I Can Talk All Day About Hair

I could talk about hair all day. It has taken me so long to come to the point where I can look at my hair and be proud of my crown. Growing up my mother did the absolute best that she could. I mean spending hours trying to make my hair look some-what presentable. She was very limited in her abilities to style my hair. I remember having my mother wash my hair in the sink. She would put me between her knees and try to tame my hair. She used the hot comb that she would put on the stove to get hot (we didn’t have the electric one). I remember all the times she burned my ear, and blamed me saying that I was moving around too much. . Even when my mother straighten my hair before, my hair was still wild, and a drop of water or humidity would make it revert and waste the hours it took to get it that way. My mother used to put my hair in two thick braids, we would call doo doo braids, that I thought were atrocious. They made me hate my hair even more. I would look at my hair in the mirror and cry. I could not stand my hair and wanted to be anyone else but me.

My senior year in high school, I started watching youtube videos with these black girls and women with natural hair. It was funny that it had never occurred to me that I could wear my hair like that. I hated the way my hair grew out of my scalp. But these women made videos about how they cared for their hair. I spent hours watching these videos and reading through blogs (I wish I was joking). I was so overzealous about the idea about being natural, that I cut my hair. I went into the bathroom and wet my hair. I had been transitioning and I could see the parts of my hair that was relaxed and the texture of my natural hair. I took a pair of scissors and cut. When I was done, I was horrified and shocked. After all the videos and blogs, my hair was still as ugly as it had always been. I went to my mother and she told me that I would have to deal with it. After the initial shock, I started thinking about how I was going to deal with my hair. And this was the first time in a long time that I had to deal with me. I had always hid behind the relaxers to make me feel beautiful. But the idea that I was beautiful because I was me was something that I have learned in the process of my hair journey. I had to grow out of the idea that straight hair automatically meant beautiful.

It’s been a really long time coming, and there are times where my hair is a struggle, but I know that I love it. I started More than Hair at Hamilton, because I felt so connected to the other women of color on campus. It did not matter where I was, I always found myself talking about hair care, hair products, hair routine, hair debates, etc. For those who do not understand what the big fuss is. This is such a real fear for black women. People don’t realize how deep this is. So yes technically white women have natural hair, but they do not experience this same stigma for having their hair grow the way it does. They are not going to be told to alter their hair texture to fit a standard of beauty, to get hired, to find a partner. These are the fears that black women face, and people don’t get it. “It’s just hair.” No this is who I am. This is exactly who I am, and for so long black women have pretended. I think the natural hair movement has allowed women to be themselves, unapologetically. Which has bothered some black men and white women. Some black men reject the natural hair movement, they say they refuse to date women who go natural, they want their girls with straighten, layed hair, weaves, anything but afro textured hair. And some white women do not want to feel like there is a club that they cannot be a part of.  To that I will say that they are welcomed, however, they are not going to be the central focus, and sometime black women get tired of educating and just want to talk to those who just get it. The struggles that they have are not the same and should not be expected to be treated as such. When a white women has frizzy hair, I am sure there is a level of irritation. But black women have a long history and personal experience with the battle of their hair that others never know about.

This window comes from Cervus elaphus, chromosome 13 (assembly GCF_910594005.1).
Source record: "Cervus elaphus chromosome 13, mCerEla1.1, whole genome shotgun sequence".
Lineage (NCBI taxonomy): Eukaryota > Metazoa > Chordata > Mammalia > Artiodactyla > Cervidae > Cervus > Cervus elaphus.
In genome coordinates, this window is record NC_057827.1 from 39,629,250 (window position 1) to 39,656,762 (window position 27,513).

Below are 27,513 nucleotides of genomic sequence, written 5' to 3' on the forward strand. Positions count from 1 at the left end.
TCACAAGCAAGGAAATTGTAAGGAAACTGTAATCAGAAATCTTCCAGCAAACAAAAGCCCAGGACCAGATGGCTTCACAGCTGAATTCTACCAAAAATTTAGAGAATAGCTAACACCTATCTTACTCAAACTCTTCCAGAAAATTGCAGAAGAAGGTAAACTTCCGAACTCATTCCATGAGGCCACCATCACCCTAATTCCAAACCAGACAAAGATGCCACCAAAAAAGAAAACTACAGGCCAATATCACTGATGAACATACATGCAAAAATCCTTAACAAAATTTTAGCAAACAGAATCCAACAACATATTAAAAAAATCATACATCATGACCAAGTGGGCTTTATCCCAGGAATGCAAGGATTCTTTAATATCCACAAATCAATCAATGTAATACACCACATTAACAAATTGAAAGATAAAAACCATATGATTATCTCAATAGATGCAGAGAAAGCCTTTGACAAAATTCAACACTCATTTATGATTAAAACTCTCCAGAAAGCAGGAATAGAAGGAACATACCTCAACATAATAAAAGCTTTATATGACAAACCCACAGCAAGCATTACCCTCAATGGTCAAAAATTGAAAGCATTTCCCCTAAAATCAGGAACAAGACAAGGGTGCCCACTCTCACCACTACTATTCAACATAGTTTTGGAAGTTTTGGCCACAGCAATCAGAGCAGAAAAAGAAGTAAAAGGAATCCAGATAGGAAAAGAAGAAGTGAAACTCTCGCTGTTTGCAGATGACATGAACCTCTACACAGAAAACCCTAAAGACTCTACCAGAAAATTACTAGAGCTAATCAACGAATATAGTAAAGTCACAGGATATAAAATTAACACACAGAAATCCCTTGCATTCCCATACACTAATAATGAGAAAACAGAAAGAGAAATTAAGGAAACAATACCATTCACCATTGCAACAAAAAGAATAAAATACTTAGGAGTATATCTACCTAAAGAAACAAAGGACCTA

P.S. If you do want to hear what all the fuss is about you should come to the More than Hair meetings on Thursday 5pm in the Sadove Sun Porch or talk to me (I really like talking about hair)

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One thought on “I Can Talk All Day About Hair

  1. Ashley, this post definitely brings me back to our first listening exercise in class. Speaking as you about your experience with you hair to the class is something I thought was super important and I am glad we were able to dedicate some time talking about hair. I agree with you completely that there is a long history about black women/men and hair. I don’t think many people understand that there are cultural, political and social implications that come with specific kinds of hair type, and it does get exhausting trying to explain all the time. It is also hard because we are constantly bombarded by images of white beauty ideals—–I will say, however, I think we are moving in the right direction, because I have noticed more women are looking at the beauty of their hair, and learning to embrace it more and more everyday.

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